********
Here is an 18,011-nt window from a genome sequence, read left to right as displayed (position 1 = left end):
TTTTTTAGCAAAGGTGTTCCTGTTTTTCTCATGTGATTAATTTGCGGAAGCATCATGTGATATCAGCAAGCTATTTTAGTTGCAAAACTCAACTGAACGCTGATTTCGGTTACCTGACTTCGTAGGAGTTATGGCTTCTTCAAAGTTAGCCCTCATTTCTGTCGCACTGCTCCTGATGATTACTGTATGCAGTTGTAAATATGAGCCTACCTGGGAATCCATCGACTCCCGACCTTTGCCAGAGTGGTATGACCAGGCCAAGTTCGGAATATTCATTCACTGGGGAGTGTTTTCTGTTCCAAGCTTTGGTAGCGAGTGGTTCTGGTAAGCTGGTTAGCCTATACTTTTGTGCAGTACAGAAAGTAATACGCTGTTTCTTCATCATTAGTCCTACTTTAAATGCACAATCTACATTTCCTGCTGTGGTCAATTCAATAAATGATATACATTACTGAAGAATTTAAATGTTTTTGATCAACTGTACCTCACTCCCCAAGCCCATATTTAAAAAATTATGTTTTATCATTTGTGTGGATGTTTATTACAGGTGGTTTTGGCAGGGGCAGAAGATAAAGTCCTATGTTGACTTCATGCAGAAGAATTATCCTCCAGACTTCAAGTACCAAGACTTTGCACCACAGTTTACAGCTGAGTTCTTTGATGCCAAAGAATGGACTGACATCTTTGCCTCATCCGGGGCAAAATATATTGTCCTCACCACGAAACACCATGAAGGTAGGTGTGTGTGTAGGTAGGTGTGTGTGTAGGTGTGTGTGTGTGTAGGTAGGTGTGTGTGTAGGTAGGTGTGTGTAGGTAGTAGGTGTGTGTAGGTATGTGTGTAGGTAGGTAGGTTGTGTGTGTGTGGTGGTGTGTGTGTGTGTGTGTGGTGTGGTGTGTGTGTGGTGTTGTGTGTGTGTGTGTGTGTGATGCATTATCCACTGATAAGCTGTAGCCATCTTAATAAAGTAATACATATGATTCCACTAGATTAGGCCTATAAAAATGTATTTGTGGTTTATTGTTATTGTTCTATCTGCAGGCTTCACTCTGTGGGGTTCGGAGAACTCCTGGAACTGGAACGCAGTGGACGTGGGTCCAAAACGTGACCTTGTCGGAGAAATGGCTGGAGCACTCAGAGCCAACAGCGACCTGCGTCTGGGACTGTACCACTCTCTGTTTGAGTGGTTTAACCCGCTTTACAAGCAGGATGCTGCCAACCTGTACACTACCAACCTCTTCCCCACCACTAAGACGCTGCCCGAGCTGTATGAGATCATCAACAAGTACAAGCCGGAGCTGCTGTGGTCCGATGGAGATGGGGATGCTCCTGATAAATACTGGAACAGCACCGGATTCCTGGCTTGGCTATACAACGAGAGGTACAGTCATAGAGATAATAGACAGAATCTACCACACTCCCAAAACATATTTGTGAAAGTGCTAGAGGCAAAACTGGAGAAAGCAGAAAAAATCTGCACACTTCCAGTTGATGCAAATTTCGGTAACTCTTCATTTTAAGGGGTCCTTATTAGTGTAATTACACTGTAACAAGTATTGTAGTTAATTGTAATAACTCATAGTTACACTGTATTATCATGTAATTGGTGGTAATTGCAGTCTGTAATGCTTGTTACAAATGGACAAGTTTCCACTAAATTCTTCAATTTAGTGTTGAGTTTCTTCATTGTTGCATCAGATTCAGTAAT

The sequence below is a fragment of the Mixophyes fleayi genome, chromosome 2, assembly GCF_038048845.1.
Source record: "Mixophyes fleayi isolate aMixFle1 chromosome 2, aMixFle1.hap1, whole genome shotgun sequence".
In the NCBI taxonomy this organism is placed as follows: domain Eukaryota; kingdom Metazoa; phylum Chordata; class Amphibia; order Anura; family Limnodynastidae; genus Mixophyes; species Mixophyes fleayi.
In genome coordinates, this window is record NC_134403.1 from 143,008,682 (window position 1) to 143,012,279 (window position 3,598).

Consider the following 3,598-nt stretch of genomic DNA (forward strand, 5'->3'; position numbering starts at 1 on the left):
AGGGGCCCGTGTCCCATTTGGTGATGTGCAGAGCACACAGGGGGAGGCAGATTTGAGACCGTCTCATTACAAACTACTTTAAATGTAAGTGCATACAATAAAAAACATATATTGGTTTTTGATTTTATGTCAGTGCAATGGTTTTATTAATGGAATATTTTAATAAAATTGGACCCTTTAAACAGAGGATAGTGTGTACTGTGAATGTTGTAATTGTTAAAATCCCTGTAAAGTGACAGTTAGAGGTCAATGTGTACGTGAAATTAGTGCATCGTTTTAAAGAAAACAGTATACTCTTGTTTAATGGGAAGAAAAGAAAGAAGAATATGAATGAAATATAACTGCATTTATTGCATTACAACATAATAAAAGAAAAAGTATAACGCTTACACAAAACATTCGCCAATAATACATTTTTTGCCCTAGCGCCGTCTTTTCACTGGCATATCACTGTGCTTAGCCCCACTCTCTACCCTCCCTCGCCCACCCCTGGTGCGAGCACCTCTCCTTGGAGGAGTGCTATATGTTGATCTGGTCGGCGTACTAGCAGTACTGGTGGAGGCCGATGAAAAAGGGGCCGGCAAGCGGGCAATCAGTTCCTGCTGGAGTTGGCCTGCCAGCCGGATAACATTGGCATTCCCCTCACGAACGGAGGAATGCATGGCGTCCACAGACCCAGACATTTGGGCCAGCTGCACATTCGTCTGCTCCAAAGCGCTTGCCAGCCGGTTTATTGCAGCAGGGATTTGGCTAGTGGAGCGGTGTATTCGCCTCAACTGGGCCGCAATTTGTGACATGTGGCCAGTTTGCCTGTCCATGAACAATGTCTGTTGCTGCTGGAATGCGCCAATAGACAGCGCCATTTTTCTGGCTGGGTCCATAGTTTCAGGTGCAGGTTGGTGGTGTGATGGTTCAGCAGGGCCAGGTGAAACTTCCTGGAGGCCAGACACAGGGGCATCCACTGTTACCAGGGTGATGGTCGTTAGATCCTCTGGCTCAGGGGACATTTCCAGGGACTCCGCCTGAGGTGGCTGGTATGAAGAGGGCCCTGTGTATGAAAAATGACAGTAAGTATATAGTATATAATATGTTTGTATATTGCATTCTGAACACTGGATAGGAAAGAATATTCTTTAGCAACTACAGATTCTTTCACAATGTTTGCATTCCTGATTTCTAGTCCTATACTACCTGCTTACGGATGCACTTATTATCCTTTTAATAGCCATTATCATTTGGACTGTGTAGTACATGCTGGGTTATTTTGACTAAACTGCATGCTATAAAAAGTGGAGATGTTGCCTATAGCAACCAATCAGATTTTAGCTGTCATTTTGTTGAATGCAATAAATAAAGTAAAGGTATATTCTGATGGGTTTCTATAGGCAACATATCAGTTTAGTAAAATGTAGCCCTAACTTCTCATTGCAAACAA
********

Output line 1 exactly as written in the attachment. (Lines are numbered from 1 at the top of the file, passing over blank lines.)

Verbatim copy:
Here is an 18,011-nt window from a genome sequence, read left to right as displayed (position 1 = left end):